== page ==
The Hornsby-Akroyd oil engine, named after its inventor Herbert Akroyd Stuart and the manufacturer Richard Hornsby & Sons, was the first successful design of an internal combustion engine using heavy oil as a fuel. It was the first to use a separate vapourising combustion chamber and is the forerunner of all hot-bulb engines, which are considered predecessors of the similar Diesel engine, developed a few years later.
Early internal combustion engines were quite successful running on gaseous and light petroleum fuels. However, due to the dangerous nature of petroleum and light petroleum fuel, legal restrictions were placed on their transportation and storage.[clarification needed] Heavier petroleum fuels, such as kerosene, were quite prevalent, as they were used for lighting, but posed specific problems when used in internal combustion engines: Oil used for engine fuel must be turned to a vapour state and remain in that state during compression. Furthermore, the combustion of the fuel must be powerful, regular, and complete, to avoid deposits that will clog the valves and working parts of the engine.
Early oil engines
The earliest mention of an oil engine was by Robert Street, in his English patent no. 1983 of 1794, and according to Horst O. Hardenberg there is evidence that he built a working version. Other oil engines were subsequently built by Etienne Lenoir, Siegfried Marcus, Julius Hock of Vienna and George Brayton in the 19th century. In 1807 Nicéphore Niépce built a working moss and coal powder powered engine. the Pyreolophore, which powered a boat upstream on the River Saône. All of these engines with the exception of Brayton's were non-compression.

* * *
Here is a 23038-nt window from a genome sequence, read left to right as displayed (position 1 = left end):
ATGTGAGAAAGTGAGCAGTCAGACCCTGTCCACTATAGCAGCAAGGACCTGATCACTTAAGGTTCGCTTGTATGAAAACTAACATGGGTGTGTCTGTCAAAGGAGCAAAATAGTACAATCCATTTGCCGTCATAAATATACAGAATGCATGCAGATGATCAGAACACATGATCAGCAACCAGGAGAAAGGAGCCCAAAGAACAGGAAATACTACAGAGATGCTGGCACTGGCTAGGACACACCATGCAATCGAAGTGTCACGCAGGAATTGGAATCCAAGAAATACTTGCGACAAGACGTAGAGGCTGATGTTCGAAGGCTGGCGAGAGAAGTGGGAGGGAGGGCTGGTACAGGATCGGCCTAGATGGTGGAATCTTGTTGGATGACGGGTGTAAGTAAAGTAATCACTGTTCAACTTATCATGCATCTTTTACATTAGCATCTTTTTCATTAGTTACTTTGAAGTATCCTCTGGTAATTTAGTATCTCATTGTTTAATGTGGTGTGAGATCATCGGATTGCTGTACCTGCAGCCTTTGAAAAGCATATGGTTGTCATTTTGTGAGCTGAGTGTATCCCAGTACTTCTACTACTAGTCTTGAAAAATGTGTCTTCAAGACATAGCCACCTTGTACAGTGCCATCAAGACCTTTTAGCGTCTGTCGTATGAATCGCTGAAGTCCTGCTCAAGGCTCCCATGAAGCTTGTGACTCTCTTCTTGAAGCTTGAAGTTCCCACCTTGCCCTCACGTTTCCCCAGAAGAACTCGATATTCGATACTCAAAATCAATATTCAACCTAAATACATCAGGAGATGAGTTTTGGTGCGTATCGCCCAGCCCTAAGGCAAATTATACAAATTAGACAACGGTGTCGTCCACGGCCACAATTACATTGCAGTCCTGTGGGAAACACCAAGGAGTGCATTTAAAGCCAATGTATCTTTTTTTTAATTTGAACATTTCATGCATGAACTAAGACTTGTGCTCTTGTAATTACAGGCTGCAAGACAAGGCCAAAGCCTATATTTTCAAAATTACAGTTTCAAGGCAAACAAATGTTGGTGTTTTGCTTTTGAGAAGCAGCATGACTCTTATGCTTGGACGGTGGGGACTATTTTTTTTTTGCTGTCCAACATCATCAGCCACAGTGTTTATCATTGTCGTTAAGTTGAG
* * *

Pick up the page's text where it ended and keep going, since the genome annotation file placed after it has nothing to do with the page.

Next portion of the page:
Herbert Akroyd Stuarts engine
Herbert Akroyd Stuart's first prototype engines were built in 1886. In 1890, in collaboration with Charles Richard Binney, he filed Patent 7146 for Richard Hornsby & Sons of Grantham, Lincolnshire, England. The patent was entitled: "Improvements in Engines Operated by the Explosion of Mixtures of Combustible Vapour or Gas and Air".
Vapourising combustion chamber
Stuart's oil engine design was simple, reliable and economical. It had a comparatively low compression ratio, so that the temperature of the air compressed in the combustion chamber at the end of the compression stroke was not high enough to initiate combustion. Combustion instead took place in a separated combustion chamber, the "vapouriser" (also called the "hot bulb") mounted on the cylinder head, into which fuel was sprayed. It was connected to the cylinder by a narrow passage and was heated either by the cylinder's coolant or by exhaust gases while running; an external flame such as a blowtorch was used for starting. Self-ignition occurred from contact between the fuel-air mixture and the hot walls of the vapouriser.
By contracting the bulb to a very narrow neck where it attached to the cylinder, a high degree of turbulence was set up as the ignited gases flashed through the neck into the cylinder, where combustion was completed. As the engine's load increased, so did the temperature of the bulb, causing the ignition period to advance; to counteract pre-ignition, water was dripped into the air intake.
Four-stroke oil engine